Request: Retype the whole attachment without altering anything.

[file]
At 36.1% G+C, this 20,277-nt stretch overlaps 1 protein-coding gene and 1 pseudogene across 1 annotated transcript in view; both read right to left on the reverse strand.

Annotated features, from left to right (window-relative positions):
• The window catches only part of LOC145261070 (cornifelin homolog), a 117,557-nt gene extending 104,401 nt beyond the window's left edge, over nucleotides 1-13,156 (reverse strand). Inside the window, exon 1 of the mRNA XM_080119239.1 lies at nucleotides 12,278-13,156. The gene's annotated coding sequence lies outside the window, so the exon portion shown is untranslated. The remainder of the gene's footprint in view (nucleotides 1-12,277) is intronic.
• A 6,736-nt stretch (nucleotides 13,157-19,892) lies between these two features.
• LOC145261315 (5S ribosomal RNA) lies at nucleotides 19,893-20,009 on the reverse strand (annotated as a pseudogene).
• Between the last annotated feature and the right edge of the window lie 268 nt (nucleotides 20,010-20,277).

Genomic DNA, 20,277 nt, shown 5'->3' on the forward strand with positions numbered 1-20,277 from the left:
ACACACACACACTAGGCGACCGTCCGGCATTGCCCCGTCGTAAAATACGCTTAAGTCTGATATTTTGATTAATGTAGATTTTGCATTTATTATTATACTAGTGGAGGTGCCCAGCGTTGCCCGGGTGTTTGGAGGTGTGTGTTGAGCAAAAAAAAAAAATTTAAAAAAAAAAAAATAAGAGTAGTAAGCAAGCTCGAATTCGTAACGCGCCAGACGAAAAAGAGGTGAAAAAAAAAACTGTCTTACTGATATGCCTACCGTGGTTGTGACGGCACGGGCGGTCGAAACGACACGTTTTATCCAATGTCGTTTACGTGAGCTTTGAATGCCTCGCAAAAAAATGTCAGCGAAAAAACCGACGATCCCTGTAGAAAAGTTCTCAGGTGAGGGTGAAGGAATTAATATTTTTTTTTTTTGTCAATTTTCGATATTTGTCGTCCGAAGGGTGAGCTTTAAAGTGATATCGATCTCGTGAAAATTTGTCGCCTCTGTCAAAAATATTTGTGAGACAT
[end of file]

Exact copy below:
At 36.1% G+C, this 20,277-nt stretch overlaps 1 protein-coding gene and 1 pseudogene across 1 annotated transcript in view; both read right to left on the reverse strand.

Annotated features, from left to right (window-relative positions):
• The window catches only part of LOC145261070 (cornifelin homolog), a 117,557-nt gene extending 104,401 nt beyond the window's left edge, over nucleotides 1-13,156 (reverse strand). Inside the window, exon 1 of the mRNA XM_080119239.1 lies at nucleotides 12,278-13,156. The gene's annotated coding sequence lies outside the window, so the exon portion shown is untranslated. The remainder of the gene's footprint in view (nucleotides 1-12,277) is intronic.
• A 6,736-nt stretch (nucleotides 13,157-19,892) lies between these two features.
• LOC145261315 (5S ribosomal RNA) lies at nucleotides 19,893-20,009 on the reverse strand (annotated as a pseudogene).
• Between the last annotated feature and the right edge of the window lie 268 nt (nucleotides 20,010-20,277).

Genomic DNA, 20,277 nt, shown 5'->3' on the forward strand with positions numbered 1-20,277 from the left:
ACACACACACACTAGGCGACCGTCCGGCATTGCCCCGTCGTAAAATACGCTTAAGTCTGATATTTTGATTAATGTAGATTTTGCATTTATTATTATACTAGTGGAGGTGCCCAGCGTTGCCCGGGTGTTTGGAGGTGTGTGTTGAGCAAAAAAAAAAAATTTAAAAAAAAAAAAATAAGAGTAGTAAGCAAGCTCGAATTCGTAACGCGCCAGACGAAAAAGAGGTGAAAAAAAAAACTGTCTTACTGATATGCCTACCGTGGTTGTGACGGCACGGGCGGTCGAAACGACACGTTTTATCCAATGTCGTTTACGTGAGCTTTGAATGCCTCGCAAAAAAATGTCAGCGAAAAAACCGACGATCCCTGTAGAAAAGTTCTCAGGTGAGGGTGAAGGAATTAATATTTTTTTTTTTTGTCAATTTTCGATATTTGTCGTCCGAAGGGTGAGCTTTAAAGTGATATCGATCTCGTGAAAATTTGTCGCCTCTGTCAAAAATATTTGTGAGACAT